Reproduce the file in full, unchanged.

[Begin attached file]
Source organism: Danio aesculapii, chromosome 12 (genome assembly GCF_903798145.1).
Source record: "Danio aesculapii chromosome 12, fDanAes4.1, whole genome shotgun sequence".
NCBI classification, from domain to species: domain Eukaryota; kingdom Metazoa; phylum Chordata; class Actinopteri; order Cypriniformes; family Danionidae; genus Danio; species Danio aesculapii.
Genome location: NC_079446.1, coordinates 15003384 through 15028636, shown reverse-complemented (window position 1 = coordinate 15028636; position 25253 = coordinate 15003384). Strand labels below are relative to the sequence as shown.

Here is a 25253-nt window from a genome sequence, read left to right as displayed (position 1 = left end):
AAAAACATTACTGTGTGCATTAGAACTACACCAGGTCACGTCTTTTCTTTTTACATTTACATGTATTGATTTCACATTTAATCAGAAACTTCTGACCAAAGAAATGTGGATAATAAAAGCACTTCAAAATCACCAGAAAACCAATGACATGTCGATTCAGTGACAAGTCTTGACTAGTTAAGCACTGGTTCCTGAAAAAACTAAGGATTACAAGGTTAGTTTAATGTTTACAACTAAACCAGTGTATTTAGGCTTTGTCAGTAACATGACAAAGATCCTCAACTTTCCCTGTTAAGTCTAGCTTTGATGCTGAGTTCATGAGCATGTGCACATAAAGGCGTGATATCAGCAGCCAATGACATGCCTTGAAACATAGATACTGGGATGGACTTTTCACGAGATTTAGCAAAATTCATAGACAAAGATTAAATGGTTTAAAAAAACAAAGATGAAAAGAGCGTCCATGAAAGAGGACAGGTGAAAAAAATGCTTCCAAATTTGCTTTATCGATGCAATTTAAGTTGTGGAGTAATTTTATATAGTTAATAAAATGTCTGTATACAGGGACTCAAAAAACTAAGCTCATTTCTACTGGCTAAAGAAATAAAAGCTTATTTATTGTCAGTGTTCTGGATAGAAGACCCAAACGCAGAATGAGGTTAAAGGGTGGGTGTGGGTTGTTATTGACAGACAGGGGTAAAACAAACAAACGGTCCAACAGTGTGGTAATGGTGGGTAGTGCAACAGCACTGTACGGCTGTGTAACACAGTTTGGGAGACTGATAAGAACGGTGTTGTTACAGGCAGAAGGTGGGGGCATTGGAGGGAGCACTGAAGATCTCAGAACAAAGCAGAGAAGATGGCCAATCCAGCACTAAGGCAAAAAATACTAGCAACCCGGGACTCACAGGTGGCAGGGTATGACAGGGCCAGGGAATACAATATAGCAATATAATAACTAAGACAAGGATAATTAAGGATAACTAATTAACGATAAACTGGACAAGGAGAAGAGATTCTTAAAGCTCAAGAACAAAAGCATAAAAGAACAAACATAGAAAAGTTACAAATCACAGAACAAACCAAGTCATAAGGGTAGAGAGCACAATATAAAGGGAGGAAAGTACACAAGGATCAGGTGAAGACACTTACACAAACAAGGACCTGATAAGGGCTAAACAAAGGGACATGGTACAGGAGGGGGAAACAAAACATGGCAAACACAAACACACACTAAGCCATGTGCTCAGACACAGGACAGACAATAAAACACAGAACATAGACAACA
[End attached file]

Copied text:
Source organism: Danio aesculapii, chromosome 12 (genome assembly GCF_903798145.1).
Source record: "Danio aesculapii chromosome 12, fDanAes4.1, whole genome shotgun sequence".
NCBI classification, from domain to species: domain Eukaryota; kingdom Metazoa; phylum Chordata; class Actinopteri; order Cypriniformes; family Danionidae; genus Danio; species Danio aesculapii.
Genome location: NC_079446.1, coordinates 15003384 through 15028636, shown reverse-complemented (window position 1 = coordinate 15028636; position 25253 = coordinate 15003384). Strand labels below are relative to the sequence as shown.

Here is a 25253-nt window from a genome sequence, read left to right as displayed (position 1 = left end):
AAAAACATTACTGTGTGCATTAGAACTACACCAGGTCACGTCTTTTCTTTTTACATTTACATGTATTGATTTCACATTTAATCAGAAACTTCTGACCAAAGAAATGTGGATAATAAAAGCACTTCAAAATCACCAGAAAACCAATGACATGTCGATTCAGTGACAAGTCTTGACTAGTTAAGCACTGGTTCCTGAAAAAACTAAGGATTACAAGGTTAGTTTAATGTTTACAACTAAACCAGTGTATTTAGGCTTTGTCAGTAACATGACAAAGATCCTCAACTTTCCCTGTTAAGTCTAGCTTTGATGCTGAGTTCATGAGCATGTGCACATAAAGGCGTGATATCAGCAGCCAATGACATGCCTTGAAACATAGATACTGGGATGGACTTTTCACGAGATTTAGCAAAATTCATAGACAAAGATTAAATGGTTTAAAAAAACAAAGATGAAAAGAGCGTCCATGAAAGAGGACAGGTGAAAAAAATGCTTCCAAATTTGCTTTATCGATGCAATTTAAGTTGTGGAGTAATTTTATATAGTTAATAAAATGTCTGTATACAGGGACTCAAAAAACTAAGCTCATTTCTACTGGCTAAAGAAATAAAAGCTTATTTATTGTCAGTGTTCTGGATAGAAGACCCAAACGCAGAATGAGGTTAAAGGGTGGGTGTGGGTTGTTATTGACAGACAGGGGTAAAACAAACAAACGGTCCAACAGTGTGGTAATGGTGGGTAGTGCAACAGCACTGTACGGCTGTGTAACACAGTTTGGGAGACTGATAAGAACGGTGTTGTTACAGGCAGAAGGTGGGGGCATTGGAGGGAGCACTGAAGATCTCAGAACAAAGCAGAGAAGATGGCCAATCCAGCACTAAGGCAAAAAATACTAGCAACCCGGGACTCACAGGTGGCAGGGTATGACAGGGCCAGGGAATACAATATAGCAATATAATAACTAAGACAAGGATAATTAAGGATAACTAATTAACGATAAACTGGACAAGGAGAAGAGATTCTTAAAGCTCAAGAACAAAAGCATAAAAGAACAAACATAGAAAAGTTACAAATCACAGAACAAACCAAGTCATAAGGGTAGAGAGCACAATATAAAGGGAGGAAAGTACACAAGGATCAGGTGAAGACACTTACACAAACAAGGACCTGATAAGGGCTAAACAAAGGGACATGGTACAGGAGGGGGAAACAAAACATGGCAAACACAAACACACACTAAGCCATGTGCTCAGACACAGGACAGACAATAAAACACAGAACATAGACAACA